10 Things the Food Sector Needs to Know About New GMOs: Number 8


In the case of deregulation of New GMOs the Non-GMO food sector will be at enormous risk.

Most New GMOs will end up in food. Those that produce and sell food - the food sector - have responsibility and liability for all their products. Customers rely on them to ensure the safety of their food and customers also want to know what exactly is in their food. This means that a comprehensive risk assessment for all New GMOs is needed, as is traceability and labelling.

Labelling lies at the core of the conventional and organic Non-GMO food sector’s business. Without labelling, the Non-GMO sectors (but in fact, the whole EU feed and food sector) would run the risk to unwittingly and unintentionally sell GMOs to its customers. It will be these businesses – the producers and retailers – that will be confronted with an angry customer’ response should it come to a deregulation.

Transparency and traceability at risk

GMO labelling for new GMO products is highly important for consumers, as well as for all economic operators in the value chain (breeders, farmers, beekeepers, food and feed processors and retailers). Labelling of GMOs enables freedom of choice, transparency, traceability, post-marketing monitoring and product recalls in case a product placed on the market is subsequently found to be harmful.

The current EU GMO legislation and its labelling and traceability requirements means that business operators have control over their food and feed production value chains, and consumers can avoid GMOs in their food (which from surveys, we know that most do not want in their food).  

For the conventional Non-GMO sector the “USP” is at stake

Any Non-GMO label needs to be able to fully guarantee “production without the use of genetic engineering” – including old as well as new methods of genetic engineering. Without such a comprehensive claim any label would be pointless and, consequently, invalid to both producers and consumers. This also applies to the organic sector, since EU regulation excludes the use of GMOs for organic products. As a result, with a deregulation a major selling point for organic products would be at stake.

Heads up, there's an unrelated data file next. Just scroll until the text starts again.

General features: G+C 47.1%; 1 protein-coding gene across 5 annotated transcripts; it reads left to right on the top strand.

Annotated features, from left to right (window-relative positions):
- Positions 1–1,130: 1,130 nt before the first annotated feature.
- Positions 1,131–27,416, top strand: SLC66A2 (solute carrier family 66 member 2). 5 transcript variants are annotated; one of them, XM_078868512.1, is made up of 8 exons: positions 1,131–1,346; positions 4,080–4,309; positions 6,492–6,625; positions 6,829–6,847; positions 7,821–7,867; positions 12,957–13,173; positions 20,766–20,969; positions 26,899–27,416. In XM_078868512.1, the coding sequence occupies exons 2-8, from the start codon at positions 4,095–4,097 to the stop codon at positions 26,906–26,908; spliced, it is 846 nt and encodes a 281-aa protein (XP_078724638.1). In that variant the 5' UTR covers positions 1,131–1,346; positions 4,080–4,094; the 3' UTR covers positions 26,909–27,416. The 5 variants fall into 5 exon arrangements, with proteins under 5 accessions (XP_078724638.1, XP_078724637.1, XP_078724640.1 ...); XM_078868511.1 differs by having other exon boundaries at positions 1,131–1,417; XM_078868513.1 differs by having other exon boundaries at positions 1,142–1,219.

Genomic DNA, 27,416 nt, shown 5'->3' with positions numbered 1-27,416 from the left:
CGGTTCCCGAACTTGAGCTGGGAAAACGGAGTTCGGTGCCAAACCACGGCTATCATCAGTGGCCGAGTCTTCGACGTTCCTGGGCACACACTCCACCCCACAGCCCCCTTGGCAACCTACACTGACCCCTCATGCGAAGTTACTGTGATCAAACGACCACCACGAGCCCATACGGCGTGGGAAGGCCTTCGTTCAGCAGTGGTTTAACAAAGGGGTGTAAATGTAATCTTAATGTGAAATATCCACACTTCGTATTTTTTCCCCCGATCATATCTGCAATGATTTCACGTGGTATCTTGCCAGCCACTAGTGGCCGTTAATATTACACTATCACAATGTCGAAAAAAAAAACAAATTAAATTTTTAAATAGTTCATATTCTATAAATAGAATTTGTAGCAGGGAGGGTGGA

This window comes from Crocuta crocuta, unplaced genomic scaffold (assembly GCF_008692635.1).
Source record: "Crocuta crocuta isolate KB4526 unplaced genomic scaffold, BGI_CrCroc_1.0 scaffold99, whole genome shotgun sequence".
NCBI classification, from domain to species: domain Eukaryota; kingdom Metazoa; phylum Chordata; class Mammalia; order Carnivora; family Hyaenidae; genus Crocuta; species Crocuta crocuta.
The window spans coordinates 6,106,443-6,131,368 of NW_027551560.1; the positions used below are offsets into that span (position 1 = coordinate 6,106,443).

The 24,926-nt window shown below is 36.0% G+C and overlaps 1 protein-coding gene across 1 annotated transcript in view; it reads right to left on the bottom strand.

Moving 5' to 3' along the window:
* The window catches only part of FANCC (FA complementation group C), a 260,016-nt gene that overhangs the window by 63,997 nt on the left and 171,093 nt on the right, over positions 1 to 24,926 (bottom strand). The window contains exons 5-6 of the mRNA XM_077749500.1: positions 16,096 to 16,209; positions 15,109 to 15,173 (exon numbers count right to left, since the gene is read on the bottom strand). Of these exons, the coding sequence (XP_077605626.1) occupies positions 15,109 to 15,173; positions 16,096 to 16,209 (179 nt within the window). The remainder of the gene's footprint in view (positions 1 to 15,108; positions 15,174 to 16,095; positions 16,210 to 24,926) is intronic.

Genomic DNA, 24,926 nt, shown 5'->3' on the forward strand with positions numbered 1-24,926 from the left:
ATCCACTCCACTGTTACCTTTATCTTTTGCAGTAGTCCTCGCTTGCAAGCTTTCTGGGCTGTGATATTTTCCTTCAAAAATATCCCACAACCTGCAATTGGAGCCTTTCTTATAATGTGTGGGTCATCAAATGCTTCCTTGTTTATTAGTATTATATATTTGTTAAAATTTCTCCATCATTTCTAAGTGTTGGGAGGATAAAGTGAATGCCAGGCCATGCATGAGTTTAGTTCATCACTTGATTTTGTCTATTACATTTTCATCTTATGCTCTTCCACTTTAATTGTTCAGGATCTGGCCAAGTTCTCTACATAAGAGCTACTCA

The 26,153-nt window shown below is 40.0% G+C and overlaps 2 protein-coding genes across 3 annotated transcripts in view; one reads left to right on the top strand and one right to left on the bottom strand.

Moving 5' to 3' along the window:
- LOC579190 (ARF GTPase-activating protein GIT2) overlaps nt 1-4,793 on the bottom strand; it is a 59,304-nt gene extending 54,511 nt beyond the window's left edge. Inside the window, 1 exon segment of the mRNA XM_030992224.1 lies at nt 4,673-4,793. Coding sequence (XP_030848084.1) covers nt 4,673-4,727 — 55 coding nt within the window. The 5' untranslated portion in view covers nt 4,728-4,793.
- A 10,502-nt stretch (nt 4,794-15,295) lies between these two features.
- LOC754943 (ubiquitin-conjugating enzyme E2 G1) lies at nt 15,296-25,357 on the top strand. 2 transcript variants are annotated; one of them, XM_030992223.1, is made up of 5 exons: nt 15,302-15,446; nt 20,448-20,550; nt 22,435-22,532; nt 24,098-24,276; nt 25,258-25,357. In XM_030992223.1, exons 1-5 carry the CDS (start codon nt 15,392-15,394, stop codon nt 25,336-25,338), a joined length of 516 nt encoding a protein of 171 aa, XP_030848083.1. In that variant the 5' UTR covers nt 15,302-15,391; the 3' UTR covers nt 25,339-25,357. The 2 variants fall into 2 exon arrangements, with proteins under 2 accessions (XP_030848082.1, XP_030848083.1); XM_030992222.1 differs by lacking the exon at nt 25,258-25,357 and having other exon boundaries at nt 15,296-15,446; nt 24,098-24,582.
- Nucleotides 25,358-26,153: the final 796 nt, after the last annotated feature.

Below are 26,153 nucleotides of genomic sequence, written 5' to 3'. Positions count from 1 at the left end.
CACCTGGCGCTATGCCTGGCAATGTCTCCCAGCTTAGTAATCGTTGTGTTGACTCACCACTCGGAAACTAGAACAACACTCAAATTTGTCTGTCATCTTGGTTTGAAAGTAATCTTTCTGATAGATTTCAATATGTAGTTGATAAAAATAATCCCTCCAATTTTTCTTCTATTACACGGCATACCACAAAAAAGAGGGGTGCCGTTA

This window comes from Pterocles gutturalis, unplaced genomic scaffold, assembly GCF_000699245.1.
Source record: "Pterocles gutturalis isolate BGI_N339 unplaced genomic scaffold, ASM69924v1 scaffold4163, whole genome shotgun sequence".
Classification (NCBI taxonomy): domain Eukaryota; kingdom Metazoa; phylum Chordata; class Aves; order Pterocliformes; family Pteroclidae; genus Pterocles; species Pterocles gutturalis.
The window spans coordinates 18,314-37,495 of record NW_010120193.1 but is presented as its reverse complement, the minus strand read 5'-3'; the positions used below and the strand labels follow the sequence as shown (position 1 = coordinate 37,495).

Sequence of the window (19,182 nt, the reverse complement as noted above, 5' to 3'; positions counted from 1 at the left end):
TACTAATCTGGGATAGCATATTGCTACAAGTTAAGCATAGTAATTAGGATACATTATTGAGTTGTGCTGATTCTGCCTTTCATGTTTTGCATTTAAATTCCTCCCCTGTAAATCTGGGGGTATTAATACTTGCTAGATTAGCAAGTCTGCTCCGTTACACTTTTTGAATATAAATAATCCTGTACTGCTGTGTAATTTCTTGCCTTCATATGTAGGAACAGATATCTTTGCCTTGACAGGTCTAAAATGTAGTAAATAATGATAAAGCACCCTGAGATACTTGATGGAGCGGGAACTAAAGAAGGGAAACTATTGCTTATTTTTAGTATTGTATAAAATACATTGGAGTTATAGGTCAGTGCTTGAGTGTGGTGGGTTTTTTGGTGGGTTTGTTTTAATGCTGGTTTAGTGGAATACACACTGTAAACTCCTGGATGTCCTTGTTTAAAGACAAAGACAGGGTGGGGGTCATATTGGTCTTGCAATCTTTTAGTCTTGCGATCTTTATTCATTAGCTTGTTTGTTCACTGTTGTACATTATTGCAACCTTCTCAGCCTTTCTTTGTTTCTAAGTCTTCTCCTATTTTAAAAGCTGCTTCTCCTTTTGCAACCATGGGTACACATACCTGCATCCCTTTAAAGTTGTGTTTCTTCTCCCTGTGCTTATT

Non-GMO producers and marketers need to have full transparency throughout the whole value chain; products made with or by GMOs need to be identifiable and traceable. This is guaranteed by the current EU GMO legislation with its traceability and labelling requirements for old as well as for New GMOs – but would be severely threatened in case of deregulation or a substantial lowering of regulation standards.

Without traceability and labelling, the conventional and the organic Non-GMO business operators will no longer be able to guarantee that they are GMO-free. And, therefore, the “unique selling point” of the conventional Non-GMO sector and one of the major selling points of the organic sector is seriously at risk. Under a deregulation of New GMOs, both sectors would face massive economic setbacks, if not collapse in the case of the conventional Non-GMO sector, since its entire business model is under threat. Beyond the obvious economic impact this would have, it further diminishes European consumers’ choice.